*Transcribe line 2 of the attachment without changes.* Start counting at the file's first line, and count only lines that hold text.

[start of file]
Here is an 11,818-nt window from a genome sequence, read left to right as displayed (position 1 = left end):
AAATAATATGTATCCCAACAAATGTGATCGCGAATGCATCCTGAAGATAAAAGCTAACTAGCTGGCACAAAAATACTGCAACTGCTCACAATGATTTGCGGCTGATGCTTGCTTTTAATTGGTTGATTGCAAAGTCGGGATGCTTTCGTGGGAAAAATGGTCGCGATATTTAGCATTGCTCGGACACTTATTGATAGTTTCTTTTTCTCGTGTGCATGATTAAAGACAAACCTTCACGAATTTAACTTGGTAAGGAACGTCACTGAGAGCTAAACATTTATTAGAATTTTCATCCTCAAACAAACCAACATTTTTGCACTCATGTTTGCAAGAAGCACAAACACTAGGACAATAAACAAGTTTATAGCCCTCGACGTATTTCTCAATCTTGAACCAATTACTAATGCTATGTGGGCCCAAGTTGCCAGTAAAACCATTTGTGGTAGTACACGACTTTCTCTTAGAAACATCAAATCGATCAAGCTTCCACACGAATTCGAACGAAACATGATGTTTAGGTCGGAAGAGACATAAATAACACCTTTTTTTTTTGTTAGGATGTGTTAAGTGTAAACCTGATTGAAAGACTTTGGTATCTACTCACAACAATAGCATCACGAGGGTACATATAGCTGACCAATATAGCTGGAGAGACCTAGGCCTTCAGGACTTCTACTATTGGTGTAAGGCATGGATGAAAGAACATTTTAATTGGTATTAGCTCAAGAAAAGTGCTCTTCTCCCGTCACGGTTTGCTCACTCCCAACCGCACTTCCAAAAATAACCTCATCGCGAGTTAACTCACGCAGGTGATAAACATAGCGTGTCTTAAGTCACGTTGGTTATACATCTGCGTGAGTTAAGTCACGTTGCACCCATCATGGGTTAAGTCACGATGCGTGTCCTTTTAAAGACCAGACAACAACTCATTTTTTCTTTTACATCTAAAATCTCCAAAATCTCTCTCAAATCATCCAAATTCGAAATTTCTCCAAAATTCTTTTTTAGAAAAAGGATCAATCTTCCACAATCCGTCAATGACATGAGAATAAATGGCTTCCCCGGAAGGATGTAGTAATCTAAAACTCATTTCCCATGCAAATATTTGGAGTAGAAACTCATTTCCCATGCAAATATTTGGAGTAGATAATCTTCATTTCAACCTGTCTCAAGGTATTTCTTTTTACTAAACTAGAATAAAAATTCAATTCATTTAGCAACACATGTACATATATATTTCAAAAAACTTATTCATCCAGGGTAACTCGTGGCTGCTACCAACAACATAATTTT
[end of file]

AAATAATATGTATCCCAACAAATGTGATCGCGAATGCATCCTGAAGATAAAAGCTAACTAGCTGGCACAAAAATACTGCAACTGCTCACAATGATTTGCGGCTGATGCTTGCTTTTAATTGGTTGATTGCAAAGTCGGGATGCTTTCGTGGGAAAAATGGTCGCGATATTTAGCATTGCTCGGACACTTATTGATAGTTTCTTTTTCTCGTGTGCATGATTAAAGACAAACCTTCACGAATTTAACTTGGTAAGGAACGTCACTGAGAGCTAAACATTTATTAGAATTTTCATCCTCAAACAAACCAACATTTTTGCACTCATGTTTGCAAGAAGCACAAACACTAGGACAATAAACAAGTTTATAGCCCTCGACGTATTTCTCAATCTTGAACCAATTACTAATGCTATGTGGGCCCAAGTTGCCAGTAAAACCATTTGTGGTAGTACACGACTTTCTCTTAGAAACATCAAATCGATCAAGCTTCCACACGAATTCGAACGAAACATGATGTTTAGGTCGGAAGAGACATAAATAACACCTTTTTTTTTTGTTAGGATGTGTTAAGTGTAAACCTGATTGAAAGACTTTGGTATCTACTCACAACAATAGCATCACGAGGGTACATATAGCTGACCAATATAGCTGGAGAGACCTAGGCCTTCAGGACTTCTACTATTGGTGTAAGGCATGGATGAAAGAACATTTTAATTGGTATTAGCTCAAGAAAAGTGCTCTTCTCCCGTCACGGTTTGCTCACTCCCAACCGCACTTCCAAAAATAACCTCATCGCGAGTTAACTCACGCAGGTGATAAACATAGCGTGTCTTAAGTCACGTTGGTTATACATCTGCGTGAGTTAAGTCACGTTGCACCCATCATGGGTTAAGTCACGATGCGTGTCCTTTTAAAGACCAGACAACAACTCATTTTTTCTTTTACATCTAAAATCTCCAAAATCTCTCTCAAATCATCCAAATTCGAAATTTCTCCAAAATTCTTTTTTAGAAAAAGGATCAATCTTCCACAATCCGTCAATGACATGAGAATAAATGGCTTCCCCGGAAGGATGTAGTAATCTAAAACTCATTTCCCATGCAAATATTTGGAGTAGAAACTCATTTCCCATGCAAATATTTGGAGTAGATAATCTTCATTTCAACCTGTCTCAAGGTATTTCTTTTTACTAAACTAGAATAAAAATTCAATTCATTTAGCAACACATGTACATATATATTTCAAAAAACTTATTCATCCAGGGTAACTCGTGGCTGCTACCAACAACATAATTTT